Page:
So the idea is to wrap burlap around the width of the plant to protect it from harsh winds and temperatures.
Just leave the top open so light, air, and water can reach the roots.
For more information about how to protect Hydrangeas during the winter, see the University of New Hampshire’s Extension article here.
Another option is to move these Hydrangeas to a more protected area in the garden.
Since that’s a lot of work and garden space is a premium in my yard, I likely won’t do that.
There are other varieties that bloom on new wood more readily called Endless Summer Bloomstruck or Endless Summer Twist-N-Shout.
If protecting mine this winter fails to maintain the buds, I may try these other varieties instead.
Given my Hydrangeas have profusely bloomed in the past, I’m hopeful that some protection this winter will help it along next season.
More About Hydrangeas Not Blooming
How are your Hydrangeas doing this year?
I’m happy to know that Mother Nature is the root of the problem for me and not something that I’m doing wrong.
I plan to wrap them in burlap this fall to add some winter protection.
Will you try to protect yours too? I would love to know more in the comments below.
Also, since I questioned whether any of the grass fertilizer washed into the hydrangea beds this spring, I’ll be more aware of applying it further away from those beds to ensure it does not wash in with heavy spring rains.
And don’t miss joining my Gardening DIY and Decorating Community on Facebook for more chatter. And follow along there and on Instagram as well. There are behind-the-scenes daily things that I share on Instagram that don’t make it to the blog. Would love to see you there too!
If you prefer to binge-watch Bricks ’n Blooms on TV, we go more in-depth with tours and posts on my YouTube channel. Would love to hang out with you there!
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More About Hydrangeas
- The Complete Guide to Hydrangea Care and Their Flowers
- The Basics of Hydrangea Care
- How to Dry a Hydrangea the Easy Way
- How to Divide Hydrangeas
- 7 Easy Steps to Propagating Hydrangeas
- Why Aren’t My Hydrangeas Blooming?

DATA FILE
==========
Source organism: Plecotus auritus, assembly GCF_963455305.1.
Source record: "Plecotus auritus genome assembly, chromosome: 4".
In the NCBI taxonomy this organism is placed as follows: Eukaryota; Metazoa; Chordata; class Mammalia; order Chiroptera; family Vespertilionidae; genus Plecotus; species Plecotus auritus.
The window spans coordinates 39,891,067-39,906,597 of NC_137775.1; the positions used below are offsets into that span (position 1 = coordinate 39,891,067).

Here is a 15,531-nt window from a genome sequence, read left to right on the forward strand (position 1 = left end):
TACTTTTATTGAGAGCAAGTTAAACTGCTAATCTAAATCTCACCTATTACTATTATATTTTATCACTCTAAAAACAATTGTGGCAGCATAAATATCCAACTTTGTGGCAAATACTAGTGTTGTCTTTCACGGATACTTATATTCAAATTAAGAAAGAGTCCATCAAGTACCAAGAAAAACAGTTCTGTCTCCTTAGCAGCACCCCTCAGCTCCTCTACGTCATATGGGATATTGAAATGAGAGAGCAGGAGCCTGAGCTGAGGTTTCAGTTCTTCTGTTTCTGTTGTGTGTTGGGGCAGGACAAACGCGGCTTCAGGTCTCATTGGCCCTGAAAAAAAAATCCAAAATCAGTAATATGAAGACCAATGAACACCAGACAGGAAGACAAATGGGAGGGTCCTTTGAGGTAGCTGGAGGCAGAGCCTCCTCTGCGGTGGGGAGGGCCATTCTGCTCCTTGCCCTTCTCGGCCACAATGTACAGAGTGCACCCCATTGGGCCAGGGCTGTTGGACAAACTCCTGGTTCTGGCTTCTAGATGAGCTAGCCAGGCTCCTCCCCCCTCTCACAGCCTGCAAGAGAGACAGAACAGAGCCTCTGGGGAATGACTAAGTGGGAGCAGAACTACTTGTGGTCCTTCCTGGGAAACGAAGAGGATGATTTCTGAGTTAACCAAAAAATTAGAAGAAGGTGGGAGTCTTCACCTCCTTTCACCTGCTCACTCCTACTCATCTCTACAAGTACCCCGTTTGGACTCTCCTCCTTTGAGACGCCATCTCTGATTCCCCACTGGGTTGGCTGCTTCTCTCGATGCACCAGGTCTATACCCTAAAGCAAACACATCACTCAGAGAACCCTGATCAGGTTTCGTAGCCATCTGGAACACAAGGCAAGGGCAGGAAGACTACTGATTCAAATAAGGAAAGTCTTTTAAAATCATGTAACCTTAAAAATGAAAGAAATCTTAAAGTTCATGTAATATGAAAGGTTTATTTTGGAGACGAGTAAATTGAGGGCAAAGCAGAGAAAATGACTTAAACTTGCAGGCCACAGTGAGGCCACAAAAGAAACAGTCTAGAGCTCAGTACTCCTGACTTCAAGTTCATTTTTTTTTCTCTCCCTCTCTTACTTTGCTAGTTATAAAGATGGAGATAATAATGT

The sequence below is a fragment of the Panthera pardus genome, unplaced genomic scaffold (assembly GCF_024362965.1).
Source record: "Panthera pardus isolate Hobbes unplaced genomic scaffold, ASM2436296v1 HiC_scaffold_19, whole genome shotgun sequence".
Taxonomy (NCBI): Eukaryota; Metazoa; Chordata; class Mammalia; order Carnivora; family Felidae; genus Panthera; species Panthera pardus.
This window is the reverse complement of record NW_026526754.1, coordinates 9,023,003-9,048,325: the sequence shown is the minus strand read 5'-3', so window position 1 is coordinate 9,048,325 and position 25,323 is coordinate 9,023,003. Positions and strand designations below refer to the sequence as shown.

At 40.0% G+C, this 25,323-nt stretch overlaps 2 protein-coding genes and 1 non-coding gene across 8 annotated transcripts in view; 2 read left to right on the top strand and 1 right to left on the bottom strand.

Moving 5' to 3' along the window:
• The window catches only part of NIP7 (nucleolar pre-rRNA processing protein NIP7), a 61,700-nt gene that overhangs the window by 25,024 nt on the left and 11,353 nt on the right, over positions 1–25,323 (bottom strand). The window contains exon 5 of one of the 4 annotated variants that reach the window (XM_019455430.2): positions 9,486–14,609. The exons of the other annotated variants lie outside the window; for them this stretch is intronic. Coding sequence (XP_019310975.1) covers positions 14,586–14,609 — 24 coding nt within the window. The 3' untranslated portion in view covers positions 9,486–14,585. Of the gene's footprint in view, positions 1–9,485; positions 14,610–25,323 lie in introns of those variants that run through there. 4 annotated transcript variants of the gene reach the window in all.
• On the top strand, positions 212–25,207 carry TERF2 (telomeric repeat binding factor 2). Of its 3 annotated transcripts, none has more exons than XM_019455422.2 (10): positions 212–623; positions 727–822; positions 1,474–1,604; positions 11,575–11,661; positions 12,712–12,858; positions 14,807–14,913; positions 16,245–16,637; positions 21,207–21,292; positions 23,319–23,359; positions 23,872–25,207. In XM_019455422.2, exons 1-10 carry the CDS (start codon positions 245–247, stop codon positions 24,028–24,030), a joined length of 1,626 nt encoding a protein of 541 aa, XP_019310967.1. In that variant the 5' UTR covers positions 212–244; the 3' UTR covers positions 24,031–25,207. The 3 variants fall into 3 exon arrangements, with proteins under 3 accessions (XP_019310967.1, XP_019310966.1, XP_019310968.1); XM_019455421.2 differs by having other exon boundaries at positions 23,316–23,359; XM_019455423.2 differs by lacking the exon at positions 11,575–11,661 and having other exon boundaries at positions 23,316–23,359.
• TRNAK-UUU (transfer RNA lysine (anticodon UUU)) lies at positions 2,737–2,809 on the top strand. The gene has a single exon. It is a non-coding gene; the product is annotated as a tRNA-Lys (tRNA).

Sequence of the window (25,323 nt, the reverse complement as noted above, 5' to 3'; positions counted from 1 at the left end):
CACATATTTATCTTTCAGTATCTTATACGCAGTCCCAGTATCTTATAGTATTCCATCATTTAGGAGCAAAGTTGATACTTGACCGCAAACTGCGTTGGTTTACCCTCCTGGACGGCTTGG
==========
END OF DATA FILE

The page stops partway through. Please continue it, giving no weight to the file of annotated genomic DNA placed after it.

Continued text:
- Why Aren’t My Hydrangeas Blooming – Update?
- Are Hydrangeas Deer Resistant?
- How to Prune Hydrangeas
- How to Make a Hydrangea Wreath for Free
- Pruning Hydrangeas, Ornamental Shrubs, and Other Woody Plants
Garden Supplies I Use
I’m often asked about the garden supplies and tools that I use most. From pruners to deer repellents, here are some of my favorites in no particular order.
- I like to use a good-quality garden soil, compost, and perlite when planting.
- I have used this deer repellent with great success. But now, I’m all about this deer repellent that is systemic instead of topical. This means the plant takes it in as opposed to it just smelling bad.
- Hands down this is my favorite hand-weeding tool. You can use to get underneath roots, loosen soil, and it cuts down on the weeding time because you work much faster.
- But I also love this long, stand-up weeding tool to really get around roses from afar.
- I like to use THIS ORGANIC FERTILIZER for roses because the blooms are more prolific and it’s organic.
- You’ll need a sharp set of pruners when working with plants and flowers. I buy a few so I can stash them around.
- Where pest and disease problems are concerned, I generally use this insecticidal soap or neem oil to help control infestations depending on the issue.
- This is my favorite set-and-forget slow-release fertilizer for houseplants, annuals, and container gardens.
- Whenever I stake my peonies or other plants, I generally use these grow through garden supports because they work really well and keep the blooms upright.